Africa is rich in both natural and human resources, yet nearly 200 million of its people are undernourished because of inadequate food supplies. Comprehensive strategies are needed across the continent to harness the power of science and technology (S&T) in ways that boost agricultural productivity, profitability, and sustainability -- ultimately ensuring that all Africans have access to enough safe and nutritious food to meet their dietary needs. This report addresses the question of how science and technology can be mobilized to make that promise a reality.
Rice production in Africa was 17 million tonnes in 2001, which is 14.6 percent of total cereal production in Africa. Consumption of rice has grown rapidly at an annual rate of 6 percent due to the change of lifestyle, particularly in urban areas mainly because rice is the most easily cooked food that can be prepared just by steaming. Further growth of consumption is expected. Average rice yields are still low in countries of Sub-Saharan Africa. Work by the West Africa Rice Development Association (WARDA) estimated the gaps in yields of rice cultivation in various rice ecologies (Table 4.1). The data suggest that up to 5 tonnes of yield increase per hectare is possible in some regions. It should be stressed that these yield gaps refer to the gaps observed under experimental field conditions. Yield gaps based on production ecological concepts may well be twice as high.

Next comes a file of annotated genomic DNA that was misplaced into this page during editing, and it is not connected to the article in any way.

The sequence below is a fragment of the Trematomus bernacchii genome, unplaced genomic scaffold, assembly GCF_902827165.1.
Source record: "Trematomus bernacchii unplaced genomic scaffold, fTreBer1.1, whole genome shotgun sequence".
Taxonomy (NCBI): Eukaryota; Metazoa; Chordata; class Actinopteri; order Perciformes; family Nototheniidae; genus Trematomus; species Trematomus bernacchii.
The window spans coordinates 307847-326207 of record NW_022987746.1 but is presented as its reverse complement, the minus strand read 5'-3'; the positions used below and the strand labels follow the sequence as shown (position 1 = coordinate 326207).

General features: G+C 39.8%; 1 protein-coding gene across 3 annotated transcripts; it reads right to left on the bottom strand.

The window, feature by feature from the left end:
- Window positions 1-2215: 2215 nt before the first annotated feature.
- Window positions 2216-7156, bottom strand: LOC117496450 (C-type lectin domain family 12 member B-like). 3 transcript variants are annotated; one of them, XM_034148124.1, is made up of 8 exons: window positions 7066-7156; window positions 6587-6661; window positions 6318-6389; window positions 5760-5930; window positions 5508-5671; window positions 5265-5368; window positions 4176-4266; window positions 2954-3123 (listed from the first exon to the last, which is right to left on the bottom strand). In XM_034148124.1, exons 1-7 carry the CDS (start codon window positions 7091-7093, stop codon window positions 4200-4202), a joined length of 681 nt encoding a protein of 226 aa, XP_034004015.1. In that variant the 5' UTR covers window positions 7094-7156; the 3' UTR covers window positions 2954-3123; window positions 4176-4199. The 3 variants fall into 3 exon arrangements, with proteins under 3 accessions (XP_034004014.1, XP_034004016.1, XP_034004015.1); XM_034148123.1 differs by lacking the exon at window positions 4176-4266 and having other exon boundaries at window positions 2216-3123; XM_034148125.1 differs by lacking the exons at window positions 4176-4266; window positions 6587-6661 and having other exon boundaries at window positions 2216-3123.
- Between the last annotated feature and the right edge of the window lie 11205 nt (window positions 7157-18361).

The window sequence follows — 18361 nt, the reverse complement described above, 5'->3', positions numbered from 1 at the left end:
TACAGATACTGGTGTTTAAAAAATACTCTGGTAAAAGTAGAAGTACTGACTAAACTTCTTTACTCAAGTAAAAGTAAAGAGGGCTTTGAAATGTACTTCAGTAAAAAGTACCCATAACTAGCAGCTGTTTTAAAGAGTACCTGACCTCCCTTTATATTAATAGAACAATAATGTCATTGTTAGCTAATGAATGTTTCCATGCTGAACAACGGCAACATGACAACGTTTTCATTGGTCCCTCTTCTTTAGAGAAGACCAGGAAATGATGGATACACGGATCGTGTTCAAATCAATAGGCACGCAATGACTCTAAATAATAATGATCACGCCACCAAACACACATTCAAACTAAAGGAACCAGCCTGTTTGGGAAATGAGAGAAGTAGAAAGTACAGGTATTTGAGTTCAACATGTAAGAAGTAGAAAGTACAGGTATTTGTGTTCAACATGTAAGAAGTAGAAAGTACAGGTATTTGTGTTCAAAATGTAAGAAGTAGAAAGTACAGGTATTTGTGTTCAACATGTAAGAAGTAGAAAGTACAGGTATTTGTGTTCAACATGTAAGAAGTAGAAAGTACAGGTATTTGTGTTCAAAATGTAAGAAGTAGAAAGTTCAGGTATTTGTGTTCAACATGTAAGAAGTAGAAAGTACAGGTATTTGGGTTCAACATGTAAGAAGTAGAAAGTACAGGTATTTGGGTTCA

There is much scope to close yield gaps by some 2-4 tonnes per hectare in irrigated rice production in West and Central Africa (Table 4.1). Promising research avenues include development of low-cost water management, weed-competitive and nutrient-responsive rice varieties (Box 4.2), and site-specific soil fertility management. These actions address the current major biophysical factors limiting yields. An integrated rice management approach should raise production levels, optimize profits, preserve soil quality and protect natural resources. The step-wise integration of new technology options should take place with the full participation of farmers (Ndiaye et al., 2004).
About 40 percent of rice has been grown so far in upland rainfed conditions in West Africa. Since rice is a semi-aquatic plant, the yield is higher in lowland conditions than in upland conditions. In Africa, particularly in West Africa, there are vast areas of unused land in the inland valley bottoms, which correspond to the rainfed lowlands shown in Table 4.1. Such wet or flooded inland valleys are difficult to use for crops other than rice. Since the upland is competitive with the cultivation of upland crop species, it is preferable to grow more rice in the lowland inland valleys. Further exploitation of inland valleys with increased rice productivity is an urgent issue for food security, particularly in West Africa.